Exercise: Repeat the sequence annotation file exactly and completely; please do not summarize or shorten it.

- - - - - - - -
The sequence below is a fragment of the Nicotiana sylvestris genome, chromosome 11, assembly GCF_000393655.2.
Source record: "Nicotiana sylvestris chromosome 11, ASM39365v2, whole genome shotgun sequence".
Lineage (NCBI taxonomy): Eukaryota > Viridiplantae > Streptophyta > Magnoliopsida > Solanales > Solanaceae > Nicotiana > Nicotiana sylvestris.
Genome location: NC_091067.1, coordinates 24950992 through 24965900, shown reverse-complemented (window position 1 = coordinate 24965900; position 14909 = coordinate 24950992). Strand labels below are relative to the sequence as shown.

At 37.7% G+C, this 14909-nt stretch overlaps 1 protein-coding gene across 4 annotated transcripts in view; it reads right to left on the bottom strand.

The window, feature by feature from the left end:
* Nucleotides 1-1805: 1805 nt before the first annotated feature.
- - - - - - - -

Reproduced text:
The sequence below is a fragment of the Nicotiana sylvestris genome, chromosome 11, assembly GCF_000393655.2.
Source record: "Nicotiana sylvestris chromosome 11, ASM39365v2, whole genome shotgun sequence".
Lineage (NCBI taxonomy): Eukaryota > Viridiplantae > Streptophyta > Magnoliopsida > Solanales > Solanaceae > Nicotiana > Nicotiana sylvestris.
Genome location: NC_091067.1, coordinates 24950992 through 24965900, shown reverse-complemented (window position 1 = coordinate 24965900; position 14909 = coordinate 24950992). Strand labels below are relative to the sequence as shown.

At 37.7% G+C, this 14909-nt stretch overlaps 1 protein-coding gene across 4 annotated transcripts in view; it reads right to left on the bottom strand.

The window, feature by feature from the left end:
* Nucleotides 1-1805: 1805 nt before the first annotated feature.